Glenny’s approach offers both advantages and disadvantages. Because of Rio’s unusual geography, sandwiched between mountains and the South Atlantic Ocean, each of the city’s favelas has a different dynamic, population, and leadership, so generalizations are dangerous; but emphasizing the largest offers a larger, more varied cast of characters. In addition, Nem starts as a sympathetic character: when introduced to us, he has just been promoted to supervisor for a company that distributes a magazine listing TV programs. But his baby daughter falls ill, he doesn’t have the money the hospital is demanding, and so, out of desperation, he asks Rocinha’s drug boss for a loan and is pulled into the drug trade, first as a common soldier, then as an accountant, moving up the ladder as he would at any other company, in a trajectory typical of favela drug bosses.

Glenny mentions Fernandinho Beira-Mar, Rio’s most feared and powerful drug lord during much of the period covered by Nemesis, describing him as representing “a new generation of dynamic and determined commanders.” As top man in the Red Command, Fernandinho Beira-Mar—“Little Freddy Seashore” would be a literal translation—can’t be ignored. He established a guns-for-drugs barter arrangement with the Colombian guerrilla group FARC, organized mortar attacks on police stations, ordered stores all over the city to close as a show of authority, and continued to run his operation and arrange hits on rivals even after he was jailed, thanks to his access to cell phones smuggled into his prison cell. His story might have been even more interesting—and certainly more significant—than Nem’s, had he been willing to talk.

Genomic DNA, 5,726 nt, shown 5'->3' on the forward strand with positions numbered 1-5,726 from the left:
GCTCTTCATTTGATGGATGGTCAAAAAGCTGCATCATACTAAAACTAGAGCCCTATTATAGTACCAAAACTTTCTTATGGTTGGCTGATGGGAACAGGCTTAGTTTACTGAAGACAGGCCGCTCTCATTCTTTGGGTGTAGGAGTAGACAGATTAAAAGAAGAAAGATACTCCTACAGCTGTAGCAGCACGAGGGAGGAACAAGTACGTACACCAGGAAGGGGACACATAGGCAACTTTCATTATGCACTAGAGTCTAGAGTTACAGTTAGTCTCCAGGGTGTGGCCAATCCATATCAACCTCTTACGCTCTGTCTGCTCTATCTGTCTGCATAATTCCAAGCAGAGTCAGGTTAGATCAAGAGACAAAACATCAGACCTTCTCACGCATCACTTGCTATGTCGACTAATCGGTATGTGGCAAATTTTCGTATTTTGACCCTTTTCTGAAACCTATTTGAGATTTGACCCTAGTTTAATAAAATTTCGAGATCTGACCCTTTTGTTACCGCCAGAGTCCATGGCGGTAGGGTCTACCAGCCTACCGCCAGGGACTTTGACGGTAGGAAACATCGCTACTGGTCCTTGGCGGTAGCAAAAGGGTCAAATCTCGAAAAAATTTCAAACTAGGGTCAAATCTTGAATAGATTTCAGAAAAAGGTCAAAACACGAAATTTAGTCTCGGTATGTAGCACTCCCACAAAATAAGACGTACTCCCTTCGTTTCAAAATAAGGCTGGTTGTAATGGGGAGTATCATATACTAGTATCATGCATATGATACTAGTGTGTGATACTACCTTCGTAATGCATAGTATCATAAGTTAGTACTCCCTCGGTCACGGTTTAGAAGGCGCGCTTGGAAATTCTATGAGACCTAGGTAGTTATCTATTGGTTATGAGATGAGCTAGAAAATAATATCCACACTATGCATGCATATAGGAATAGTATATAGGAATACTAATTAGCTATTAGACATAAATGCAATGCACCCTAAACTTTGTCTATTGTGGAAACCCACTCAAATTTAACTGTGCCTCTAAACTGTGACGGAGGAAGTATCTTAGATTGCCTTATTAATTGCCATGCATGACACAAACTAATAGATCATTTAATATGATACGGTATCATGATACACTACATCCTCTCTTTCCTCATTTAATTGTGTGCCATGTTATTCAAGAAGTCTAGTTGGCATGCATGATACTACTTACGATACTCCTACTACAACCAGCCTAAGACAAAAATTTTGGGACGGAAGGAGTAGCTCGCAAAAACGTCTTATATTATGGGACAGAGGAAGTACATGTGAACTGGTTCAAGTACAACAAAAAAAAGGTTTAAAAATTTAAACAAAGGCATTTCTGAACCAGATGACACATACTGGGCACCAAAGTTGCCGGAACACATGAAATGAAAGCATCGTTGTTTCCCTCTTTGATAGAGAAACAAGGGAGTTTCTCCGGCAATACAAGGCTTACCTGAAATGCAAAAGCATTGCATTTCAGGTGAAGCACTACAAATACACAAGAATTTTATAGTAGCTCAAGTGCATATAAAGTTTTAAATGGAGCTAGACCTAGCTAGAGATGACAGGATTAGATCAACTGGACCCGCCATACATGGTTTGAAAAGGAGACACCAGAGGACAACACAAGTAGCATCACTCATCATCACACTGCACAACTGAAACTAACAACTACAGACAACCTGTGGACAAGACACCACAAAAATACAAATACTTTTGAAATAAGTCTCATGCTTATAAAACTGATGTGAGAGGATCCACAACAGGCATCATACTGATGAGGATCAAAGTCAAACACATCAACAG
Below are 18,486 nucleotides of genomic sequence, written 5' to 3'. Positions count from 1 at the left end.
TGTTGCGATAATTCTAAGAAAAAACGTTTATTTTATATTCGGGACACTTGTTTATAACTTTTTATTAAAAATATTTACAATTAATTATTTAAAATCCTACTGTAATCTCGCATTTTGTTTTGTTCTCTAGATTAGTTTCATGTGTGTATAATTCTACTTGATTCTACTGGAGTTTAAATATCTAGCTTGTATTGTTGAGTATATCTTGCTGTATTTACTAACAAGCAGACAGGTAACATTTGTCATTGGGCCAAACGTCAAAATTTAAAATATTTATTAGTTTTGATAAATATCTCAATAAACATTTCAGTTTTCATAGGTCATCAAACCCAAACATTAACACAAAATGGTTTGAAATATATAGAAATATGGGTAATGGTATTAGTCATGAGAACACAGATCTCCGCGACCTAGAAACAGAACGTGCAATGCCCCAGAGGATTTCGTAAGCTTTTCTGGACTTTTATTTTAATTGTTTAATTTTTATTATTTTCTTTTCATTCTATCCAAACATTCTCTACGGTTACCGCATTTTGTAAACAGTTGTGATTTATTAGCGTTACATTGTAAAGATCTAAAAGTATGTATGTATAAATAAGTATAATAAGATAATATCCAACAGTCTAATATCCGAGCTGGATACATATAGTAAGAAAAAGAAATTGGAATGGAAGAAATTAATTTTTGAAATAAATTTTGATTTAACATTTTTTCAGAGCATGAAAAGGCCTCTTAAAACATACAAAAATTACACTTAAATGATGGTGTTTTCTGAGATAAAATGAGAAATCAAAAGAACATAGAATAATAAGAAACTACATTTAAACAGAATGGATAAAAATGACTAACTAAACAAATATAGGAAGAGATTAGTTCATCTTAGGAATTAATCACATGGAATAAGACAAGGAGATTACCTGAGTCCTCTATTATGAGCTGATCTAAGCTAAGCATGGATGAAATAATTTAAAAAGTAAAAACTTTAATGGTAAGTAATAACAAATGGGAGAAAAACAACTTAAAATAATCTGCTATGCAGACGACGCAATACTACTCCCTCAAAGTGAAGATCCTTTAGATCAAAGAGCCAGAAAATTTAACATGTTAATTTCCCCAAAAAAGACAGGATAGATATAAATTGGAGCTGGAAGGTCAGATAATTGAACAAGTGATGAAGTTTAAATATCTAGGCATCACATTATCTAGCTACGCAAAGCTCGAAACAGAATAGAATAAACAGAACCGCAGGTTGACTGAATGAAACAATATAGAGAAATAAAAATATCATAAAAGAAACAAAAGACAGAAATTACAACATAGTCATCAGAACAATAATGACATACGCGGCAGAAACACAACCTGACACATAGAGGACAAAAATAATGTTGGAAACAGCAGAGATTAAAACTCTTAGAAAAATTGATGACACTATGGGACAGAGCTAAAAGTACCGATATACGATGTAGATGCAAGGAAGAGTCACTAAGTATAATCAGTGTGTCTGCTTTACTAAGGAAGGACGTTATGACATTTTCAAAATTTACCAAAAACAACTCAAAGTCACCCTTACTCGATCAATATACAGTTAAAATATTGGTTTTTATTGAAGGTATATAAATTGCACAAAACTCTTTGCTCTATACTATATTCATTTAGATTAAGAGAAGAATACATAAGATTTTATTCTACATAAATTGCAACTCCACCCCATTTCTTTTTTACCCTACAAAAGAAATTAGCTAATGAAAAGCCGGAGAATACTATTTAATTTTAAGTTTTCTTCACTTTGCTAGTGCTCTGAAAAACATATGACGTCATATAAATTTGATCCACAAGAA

A scene from the film City of God (2002), based on the novel by Paolo Lins

Miramax/Everett Collection

A scene from the film City of God (2002), based on the novel by Paolo Lins

Life in the favelas was never as idyllic as portrayed in the 1959 film Black Orpheus, which won both an Oscar and a Golden Palm at Cannes and first brought Rio’s favelas to global attention. Nor was it as colorfully bohemian as the lyrics of samba composers like Cartola, Noel Rosa, Nelson Sargento, and Carlos Cachaça might suggest. But as Janice Perlman notes in The Myth of Marginality: Urban Poverty and Politics in Rio de Janeiro (1976)—which along with her more recent Favela: Four Decades of Living on the Edge in Rio de Janeiro (2010) remains the most comprehensive academic study of the city’s favelas available in English—even as late as the mid-1970s, around the time Nem was born, favela residents could enjoy a life “rich in associational experience, commonly imbued with friendship and cooperative spirit, and relatively free from crime and interpersonal violence.” What policing there was concentrated on what Brazilians call contravenção—infractions like running the jogo do bicho, a numbers game based on twenty-five animals. “I felt safer walking around the favela at night, and living there, than I ever had in Cambridge or New York!” Perlman adds.